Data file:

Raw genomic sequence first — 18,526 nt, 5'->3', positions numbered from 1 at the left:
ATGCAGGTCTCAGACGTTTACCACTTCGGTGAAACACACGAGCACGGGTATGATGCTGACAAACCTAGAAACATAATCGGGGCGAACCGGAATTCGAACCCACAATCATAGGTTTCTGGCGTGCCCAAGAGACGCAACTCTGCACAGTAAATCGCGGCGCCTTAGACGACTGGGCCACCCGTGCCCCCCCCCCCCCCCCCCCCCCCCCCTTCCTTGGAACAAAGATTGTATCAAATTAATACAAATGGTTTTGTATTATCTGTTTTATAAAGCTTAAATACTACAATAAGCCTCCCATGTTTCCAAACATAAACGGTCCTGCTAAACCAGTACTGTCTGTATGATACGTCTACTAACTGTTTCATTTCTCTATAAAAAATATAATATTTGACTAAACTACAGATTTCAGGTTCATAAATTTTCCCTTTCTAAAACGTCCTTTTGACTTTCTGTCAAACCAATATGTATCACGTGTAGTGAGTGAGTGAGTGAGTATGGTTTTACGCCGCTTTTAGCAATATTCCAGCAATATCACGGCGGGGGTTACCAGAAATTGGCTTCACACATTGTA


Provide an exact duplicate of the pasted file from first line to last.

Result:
Raw genomic sequence first — 18,526 nt, 5'->3', positions numbered from 1 at the left:
ATGCAGGTCTCAGACGTTTACCACTTCGGTGAAACACACGAGCACGGGTATGATGCTGACAAACCTAGAAACATAATCGGGGCGAACCGGAATTCGAACCCACAATCATAGGTTTCTGGCGTGCCCAAGAGACGCAACTCTGCACAGTAAATCGCGGCGCCTTAGACGACTGGGCCACCCGTGCCCCCCCCCCCCCCCCCCCCCCCCCCTTCCTTGGAACAAAGATTGTATCAAATTAATACAAATGGTTTTGTATTATCTGTTTTATAAAGCTTAAATACTACAATAAGCCTCCCATGTTTCCAAACATAAACGGTCCTGCTAAACCAGTACTGTCTGTATGATACGTCTACTAACTGTTTCATTTCTCTATAAAAAATATAATATTTGACTAAACTACAGATTTCAGGTTCATAAATTTTCCCTTTCTAAAACGTCCTTTTGACTTTCTGTCAAACCAATATGTATCACGTGTAGTGAGTGAGTGAGTGAGTATGGTTTTACGCCGCTTTTAGCAATATTCCAGCAATATCACGGCGGGGGTTACCAGAAATTGGCTTCACACATTGTA